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Voters retain death penalty in Calif.

The opinions expressed by columnists are their own and do not necessarily represent the views of
SACRAMENTO, Calif. (BP) -- The death penalty remains on the books in California after residents there defeated an initiative to replace it with life imprisonment without parole.

Prop. 34 lost by a margin of nearly 6 percentage points, with 52.8 percent of voters defeating the measure, according to the California Department of State. In the end, 4,776,815 voted against the measure; 4,269,535 for it.

The measure would have applied retroactively to the 727 inmates currently on death row in California, lessening their sentences to life without parole, and would have given $100 million to police agencies to help solve more homicide and rape cases.

Executions in California have been on hold for seven years, delayed by ongoing legal challenges to the state's use of lethal injection. The state has executed 13 inmates since reinstituting capital punishment in 1978.

Eugene Curry, pastor of First Baptist Church in Granada Hills, Calif., who will become pastor of Park Hill Baptist Church in Kansas City, Mo., in mid-November, said he hopes California will move forward in reforming its use of the death penalty.

"It seems that, even in left-leaning California, a majority of voters feel that only capital punishment can adequately redress certain very serious crimes ... despite the practical difficulties associated with the death penalty in our state," Curry said. "Given this prevailing view, hopefully the legislature will work to streamline the process, ensuring that justice can be administered in a way that is both reliable and expedient."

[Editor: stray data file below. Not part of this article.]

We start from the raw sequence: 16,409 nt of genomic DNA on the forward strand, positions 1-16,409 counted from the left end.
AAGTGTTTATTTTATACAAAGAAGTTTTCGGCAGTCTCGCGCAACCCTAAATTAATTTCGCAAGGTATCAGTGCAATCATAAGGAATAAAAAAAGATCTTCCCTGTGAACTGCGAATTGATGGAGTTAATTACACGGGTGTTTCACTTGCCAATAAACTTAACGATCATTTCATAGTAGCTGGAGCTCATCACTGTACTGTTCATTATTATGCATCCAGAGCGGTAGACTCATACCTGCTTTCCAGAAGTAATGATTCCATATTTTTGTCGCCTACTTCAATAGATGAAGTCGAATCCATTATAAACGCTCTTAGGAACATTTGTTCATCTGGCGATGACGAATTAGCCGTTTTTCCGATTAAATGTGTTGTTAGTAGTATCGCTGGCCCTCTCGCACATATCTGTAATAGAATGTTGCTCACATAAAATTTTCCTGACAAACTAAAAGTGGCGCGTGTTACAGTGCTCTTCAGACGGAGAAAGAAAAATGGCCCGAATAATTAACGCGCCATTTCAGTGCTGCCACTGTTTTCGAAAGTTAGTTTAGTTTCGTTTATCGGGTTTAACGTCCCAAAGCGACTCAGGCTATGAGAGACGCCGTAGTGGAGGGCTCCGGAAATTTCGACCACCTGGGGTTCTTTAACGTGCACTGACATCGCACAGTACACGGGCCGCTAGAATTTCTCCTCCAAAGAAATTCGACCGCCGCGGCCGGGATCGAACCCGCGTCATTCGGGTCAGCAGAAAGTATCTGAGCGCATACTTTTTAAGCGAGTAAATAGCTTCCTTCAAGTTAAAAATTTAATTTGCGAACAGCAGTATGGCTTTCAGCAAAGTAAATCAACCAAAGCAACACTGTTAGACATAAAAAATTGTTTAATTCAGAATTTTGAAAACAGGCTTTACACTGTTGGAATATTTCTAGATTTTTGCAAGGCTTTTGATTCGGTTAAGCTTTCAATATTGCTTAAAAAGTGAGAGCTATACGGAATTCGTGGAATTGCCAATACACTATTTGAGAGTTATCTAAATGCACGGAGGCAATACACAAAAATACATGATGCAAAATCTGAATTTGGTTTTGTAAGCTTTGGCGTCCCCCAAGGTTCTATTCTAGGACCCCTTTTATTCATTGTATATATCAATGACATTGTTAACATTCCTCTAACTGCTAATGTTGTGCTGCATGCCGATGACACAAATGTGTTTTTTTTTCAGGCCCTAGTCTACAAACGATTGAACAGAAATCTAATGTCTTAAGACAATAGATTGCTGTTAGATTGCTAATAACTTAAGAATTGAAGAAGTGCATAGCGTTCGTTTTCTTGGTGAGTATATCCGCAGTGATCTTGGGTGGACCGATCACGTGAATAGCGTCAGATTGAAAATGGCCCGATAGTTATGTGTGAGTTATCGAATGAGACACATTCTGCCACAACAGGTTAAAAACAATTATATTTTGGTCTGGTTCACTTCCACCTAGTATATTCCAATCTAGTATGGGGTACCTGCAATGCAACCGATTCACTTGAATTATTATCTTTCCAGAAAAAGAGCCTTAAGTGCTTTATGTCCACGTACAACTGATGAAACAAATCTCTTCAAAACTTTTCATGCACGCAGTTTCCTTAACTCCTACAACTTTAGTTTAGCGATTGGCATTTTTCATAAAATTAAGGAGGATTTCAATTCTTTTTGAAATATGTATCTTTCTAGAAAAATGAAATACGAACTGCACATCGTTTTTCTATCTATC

Proponents of Prop. 34 raised more than $7 million to bankroll efforts to end the death penalty, saying its implementation was flawed and expensive. Its repeal, they said, would have saved the state $1 billion within five years.

But opponents of the measure promoted repairing the death penalty by instituting single-drug executions, reducing the cost of appeals and discontinuing the costly practice of housing death row inmates in single cells at San Quentin. They say less than 2 percent of all convicted murderers in the state are sentenced to death.

California remains one of 34 U.S. states retaining the death penalty, after a high of 38 in 1995, according to the Death Penalty Information Center.

Just last month, a federal appeals court overturned the 1978 death sentence of condemned killer Douglas Stankewitz, the state's longest serving death row inmate, according to news reports.

Messengers to the Southern Baptist Convention 2000 annual meeting, in a resolution, supported "the fair and equitable use of capital punishment by civil magistrates as a legitimate form of punishment for those guilty of murder or treasonous acts that result in death" and urged that "capital punishment be administered only when the pursuit of truth and justice result in clear and overwhelming evidence of guilt."


Expressing a "deep reverence for human life," a "profound respect for the rights of individuals" and "respect for the law," messengers urged that "capital punishment be applied as justly and as fairly as possible without undue delay, without reference to the race, class, or status of the guilty."

Diana Chandler is Baptist Press' staff writer. Get Baptist Press headlines and breaking news on Twitter (@BaptistPress), Facebook ( ) and in your email (

Copyright (c) 2012 Southern Baptist Convention, Baptist Press

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